Parts of Florida and Mexico were supplying "the vast majority" of tomatoes sold when the salmonella outbreak began in April and thus remain leading suspects, the Food and Drug Administration said Friday.
But the FDA hasn't narrowed its hunt to just those two places, said Dr. David Acheson, the agency's food safety chief.
"The logical assumption would be that Florida or Mexico are the most likely source" because of the outbreak's timing, he told The Associated Press. "But we have not simply shifted the focus to those two places. ... It's wide open for anybody not on that exclusion list."
The government counts 228 illnesses in 23 states linked to salmonella-tainted tomatoes, and is urging consumers nationwide to avoid raw red plum, red Roma or red round tomatoes unless they were grown in specific states or countries that FDA has cleared of suspicion.
Check FDA's Web site — www.fda.gov — for an updated list. Also safe are grape tomatoes, cherry tomatoes and tomatoes sold with the vine still attached.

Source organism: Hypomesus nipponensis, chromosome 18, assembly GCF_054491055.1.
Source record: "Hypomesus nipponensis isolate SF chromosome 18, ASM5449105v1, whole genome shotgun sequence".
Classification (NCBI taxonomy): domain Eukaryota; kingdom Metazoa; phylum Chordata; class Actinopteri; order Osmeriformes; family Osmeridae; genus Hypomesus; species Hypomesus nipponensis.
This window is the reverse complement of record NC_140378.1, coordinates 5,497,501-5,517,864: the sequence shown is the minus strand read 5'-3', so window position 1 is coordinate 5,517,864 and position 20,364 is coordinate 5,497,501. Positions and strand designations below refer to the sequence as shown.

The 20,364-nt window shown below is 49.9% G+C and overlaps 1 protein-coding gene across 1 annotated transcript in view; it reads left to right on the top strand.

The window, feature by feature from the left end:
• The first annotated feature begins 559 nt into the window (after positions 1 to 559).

The northern part of Florida is on that safe-to-eat list, while counties in the central and southern part haven't yet been cleared, Acheson said.
Some of the sick ate tomatoes bought at supermarkets and fixed at home, while others ate them in restaurants. Among the clues FDA is pursuing: Nine people who became sick after eating at one restaurant chain, which might help pin down tomato suppliers. Acheson wouldn't name the restaurant or its location Friday because it's part of an open investigation.
In Ohio on Friday night, health officials said they have identified three cases of salmonella poisoning, the first cases in the state linked to tainted tomatoes. And Maryland officials confirmed that state's first case of salmonella linked to the tomatoes.